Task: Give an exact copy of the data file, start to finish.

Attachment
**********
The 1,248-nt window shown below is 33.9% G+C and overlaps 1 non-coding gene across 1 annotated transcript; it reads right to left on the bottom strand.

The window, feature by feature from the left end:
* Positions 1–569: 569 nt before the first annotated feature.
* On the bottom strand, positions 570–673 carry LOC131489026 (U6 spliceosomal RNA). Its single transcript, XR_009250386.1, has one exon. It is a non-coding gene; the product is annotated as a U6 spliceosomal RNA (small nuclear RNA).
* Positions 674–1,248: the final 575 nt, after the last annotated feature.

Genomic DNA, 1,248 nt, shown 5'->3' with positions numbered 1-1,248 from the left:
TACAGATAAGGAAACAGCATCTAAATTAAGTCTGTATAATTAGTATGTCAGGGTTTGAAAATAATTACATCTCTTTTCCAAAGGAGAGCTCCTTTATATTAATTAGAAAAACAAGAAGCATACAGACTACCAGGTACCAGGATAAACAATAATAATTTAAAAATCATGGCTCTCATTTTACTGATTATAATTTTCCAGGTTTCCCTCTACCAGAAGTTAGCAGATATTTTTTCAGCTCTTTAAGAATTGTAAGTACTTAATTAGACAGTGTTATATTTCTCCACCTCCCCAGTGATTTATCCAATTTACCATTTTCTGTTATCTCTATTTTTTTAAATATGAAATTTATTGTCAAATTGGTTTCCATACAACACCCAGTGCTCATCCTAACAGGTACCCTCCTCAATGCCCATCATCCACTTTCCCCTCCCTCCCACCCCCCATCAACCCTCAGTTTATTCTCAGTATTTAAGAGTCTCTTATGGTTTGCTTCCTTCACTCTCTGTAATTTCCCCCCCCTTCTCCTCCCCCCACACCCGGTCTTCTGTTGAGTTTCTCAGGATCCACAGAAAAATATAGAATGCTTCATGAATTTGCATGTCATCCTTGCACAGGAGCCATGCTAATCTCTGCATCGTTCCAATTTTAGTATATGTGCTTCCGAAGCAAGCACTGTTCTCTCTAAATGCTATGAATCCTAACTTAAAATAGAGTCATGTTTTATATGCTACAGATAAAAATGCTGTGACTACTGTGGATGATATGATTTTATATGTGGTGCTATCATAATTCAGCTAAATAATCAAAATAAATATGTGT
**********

The 1,248-nt window shown below is 33.9% G+C and overlaps 1 non-coding gene across 1 annotated transcript; it reads right to left on the bottom strand.

The window, feature by feature from the left end:
* Positions 1–569: 569 nt before the first annotated feature.
* On the bottom strand, positions 570–673 carry LOC131489026 (U6 spliceosomal RNA). Its single transcript, XR_009250386.1, has one exon. It is a non-coding gene; the product is annotated as a U6 spliceosomal RNA (small nuclear RNA).
* Positions 674–1,248: the final 575 nt, after the last annotated feature.

Genomic DNA, 1,248 nt, shown 5'->3' with positions numbered 1-1,248 from the left:
TACAGATAAGGAAACAGCATCTAAATTAAGTCTGTATAATTAGTATGTCAGGGTTTGAAAATAATTACATCTCTTTTCCAAAGGAGAGCTCCTTTATATTAATTAGAAAAACAAGAAGCATACAGACTACCAGGTACCAGGATAAACAATAATAATTTAAAAATCATGGCTCTCATTTTACTGATTATAATTTTCCAGGTTTCCCTCTACCAGAAGTTAGCAGATATTTTTTCAGCTCTTTAAGAATTGTAAGTACTTAATTAGACAGTGTTATATTTCTCCACCTCCCCAGTGATTTATCCAATTTACCATTTTCTGTTATCTCTATTTTTTTAAATATGAAATTTATTGTCAAATTGGTTTCCATACAACACCCAGTGCTCATCCTAACAGGTACCCTCCTCAATGCCCATCATCCACTTTCCCCTCCCTCCCACCCCCCATCAACCCTCAGTTTATTCTCAGTATTTAAGAGTCTCTTATGGTTTGCTTCCTTCACTCTCTGTAATTTCCCCCCCCTTCTCCTCCCCCCACACCCGGTCTTCTGTTGAGTTTCTCAGGATCCACAGAAAAATATAGAATGCTTCATGAATTTGCATGTCATCCTTGCACAGGAGCCATGCTAATCTCTGCATCGTTCCAATTTTAGTATATGTGCTTCCGAAGCAAGCACTGTTCTCTCTAAATGCTATGAATCCTAACTTAAAATAGAGTCATGTTTTATATGCTACAGATAAAAATGCTGTGACTACTGTGGATGATATGATTTTATATGTGGTGCTATCATAATTCAGCTAAATAATCAAAATAAATATGTGT